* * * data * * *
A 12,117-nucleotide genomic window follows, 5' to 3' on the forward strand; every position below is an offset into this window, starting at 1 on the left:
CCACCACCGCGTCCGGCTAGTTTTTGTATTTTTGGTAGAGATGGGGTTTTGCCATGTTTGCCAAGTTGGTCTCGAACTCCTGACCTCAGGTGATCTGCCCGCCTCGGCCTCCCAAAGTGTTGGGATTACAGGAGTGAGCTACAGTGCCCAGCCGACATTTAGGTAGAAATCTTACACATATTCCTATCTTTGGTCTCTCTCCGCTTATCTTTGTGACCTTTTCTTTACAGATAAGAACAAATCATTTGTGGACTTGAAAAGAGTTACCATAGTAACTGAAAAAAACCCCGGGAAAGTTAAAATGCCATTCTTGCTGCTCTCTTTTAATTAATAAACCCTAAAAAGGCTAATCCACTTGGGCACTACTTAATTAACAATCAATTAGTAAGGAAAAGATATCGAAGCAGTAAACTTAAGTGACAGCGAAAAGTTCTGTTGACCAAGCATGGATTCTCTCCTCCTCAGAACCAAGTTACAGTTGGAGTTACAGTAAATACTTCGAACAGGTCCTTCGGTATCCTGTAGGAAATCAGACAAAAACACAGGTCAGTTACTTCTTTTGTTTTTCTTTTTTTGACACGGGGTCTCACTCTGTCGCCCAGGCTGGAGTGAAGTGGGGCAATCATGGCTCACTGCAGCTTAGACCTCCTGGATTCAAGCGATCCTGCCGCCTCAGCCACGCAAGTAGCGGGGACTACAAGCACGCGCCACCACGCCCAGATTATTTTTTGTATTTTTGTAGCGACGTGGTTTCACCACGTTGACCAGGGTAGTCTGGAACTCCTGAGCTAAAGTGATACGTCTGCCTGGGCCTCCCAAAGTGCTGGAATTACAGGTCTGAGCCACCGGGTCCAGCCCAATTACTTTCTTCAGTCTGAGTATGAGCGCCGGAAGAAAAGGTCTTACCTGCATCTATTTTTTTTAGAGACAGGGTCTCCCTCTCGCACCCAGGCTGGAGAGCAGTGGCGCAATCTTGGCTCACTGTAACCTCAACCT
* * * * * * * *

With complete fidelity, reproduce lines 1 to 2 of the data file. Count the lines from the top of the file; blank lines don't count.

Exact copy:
A 12,117-nucleotide genomic window follows, 5' to 3' on the forward strand; every position below is an offset into this window, starting at 1 on the left:
CCACCACCGCGTCCGGCTAGTTTTTGTATTTTTGGTAGAGATGGGGTTTTGCCATGTTTGCCAAGTTGGTCTCGAACTCCTGACCTCAGGTGATCTGCCCGCCTCGGCCTCCCAAAGTGTTGGGATTACAGGAGTGAGCTACAGTGCCCAGCCGACATTTAGGTAGAAATCTTACACATATTCCTATCTTTGGTCTCTCTCCGCTTATCTTTGTGACCTTTTCTTTACAGATAAGAACAAATCATTTGTGGACTTGAAAAGAGTTACCATAGTAACTGAAAAAAACCCCGGGAAAGTTAAAATGCCATTCTTGCTGCTCTCTTTTAATTAATAAACCCTAAAAAGGCTAATCCACTTGGGCACTACTTAATTAACAATCAATTAGTAAGGAAAAGATATCGAAGCAGTAAACTTAAGTGACAGCGAAAAGTTCTGTTGACCAAGCATGGATTCTCTCCTCCTCAGAACCAAGTTACAGTTGGAGTTACAGTAAATACTTCGAACAGGTCCTTCGGTATCCTGTAGGAAATCAGACAAAAACACAGGTCAGTTACTTCTTTTGTTTTTCTTTTTTTGACACGGGGTCTCACTCTGTCGCCCAGGCTGGAGTGAAGTGGGGCAATCATGGCTCACTGCAGCTTAGACCTCCTGGATTCAAGCGATCCTGCCGCCTCAGCCACGCAAGTAGCGGGGACTACAAGCACGCGCCACCACGCCCAGATTATTTTTTGTATTTTTGTAGCGACGTGGTTTCACCACGTTGACCAGGGTAGTCTGGAACTCCTGAGCTAAAGTGATACGTCTGCCTGGGCCTCCCAAAGTGCTGGAATTACAGGTCTGAGCCACCGGGTCCAGCCCAATTACTTTCTTCAGTCTGAGTATGAGCGCCGGAAGAAAAGGTCTTACCTGCATCTATTTTTTTTAGAGACAGGGTCTCCCTCTCGCACCCAGGCTGGAGAGCAGTGGCGCAATCTTGGCTCACTGTAACCTCAACCT